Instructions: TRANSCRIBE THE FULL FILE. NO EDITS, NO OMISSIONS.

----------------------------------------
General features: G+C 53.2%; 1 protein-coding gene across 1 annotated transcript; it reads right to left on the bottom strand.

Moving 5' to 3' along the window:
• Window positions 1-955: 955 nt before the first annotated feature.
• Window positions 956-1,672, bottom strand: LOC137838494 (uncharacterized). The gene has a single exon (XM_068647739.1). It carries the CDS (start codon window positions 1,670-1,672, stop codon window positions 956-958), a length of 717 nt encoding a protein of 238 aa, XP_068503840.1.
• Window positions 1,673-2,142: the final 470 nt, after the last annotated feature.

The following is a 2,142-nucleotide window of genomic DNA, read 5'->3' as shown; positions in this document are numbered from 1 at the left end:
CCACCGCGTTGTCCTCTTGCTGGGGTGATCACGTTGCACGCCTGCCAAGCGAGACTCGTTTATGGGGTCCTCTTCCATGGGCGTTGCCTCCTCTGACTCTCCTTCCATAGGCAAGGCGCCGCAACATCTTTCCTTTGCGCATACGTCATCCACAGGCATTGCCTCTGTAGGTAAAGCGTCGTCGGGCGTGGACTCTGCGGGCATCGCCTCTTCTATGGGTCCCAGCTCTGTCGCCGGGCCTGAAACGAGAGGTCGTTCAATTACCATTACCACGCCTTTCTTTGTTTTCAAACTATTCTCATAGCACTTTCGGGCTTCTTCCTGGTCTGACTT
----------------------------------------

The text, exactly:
General features: G+C 53.2%; 1 protein-coding gene across 1 annotated transcript; it reads right to left on the bottom strand.

Moving 5' to 3' along the window:
• Window positions 1-955: 955 nt before the first annotated feature.
• Window positions 956-1,672, bottom strand: LOC137838494 (uncharacterized). The gene has a single exon (XM_068647739.1). It carries the CDS (start codon window positions 1,670-1,672, stop codon window positions 956-958), a length of 717 nt encoding a protein of 238 aa, XP_068503840.1.
• Window positions 1,673-2,142: the final 470 nt, after the last annotated feature.

The following is a 2,142-nucleotide window of genomic DNA, read 5'->3' as shown; positions in this document are numbered from 1 at the left end:
CCACCGCGTTGTCCTCTTGCTGGGGTGATCACGTTGCACGCCTGCCAAGCGAGACTCGTTTATGGGGTCCTCTTCCATGGGCGTTGCCTCCTCTGACTCTCCTTCCATAGGCAAGGCGCCGCAACATCTTTCCTTTGCGCATACGTCATCCACAGGCATTGCCTCTGTAGGTAAAGCGTCGTCGGGCGTGGACTCTGCGGGCATCGCCTCTTCTATGGGTCCCAGCTCTGTCGCCGGGCCTGAAACGAGAGGTCGTTCAATTACCATTACCACGCCTTTCTTTGTTTTCAAACTATTCTCATAGCACTTTCGGGCTTCTTCCTGGTCTGACTT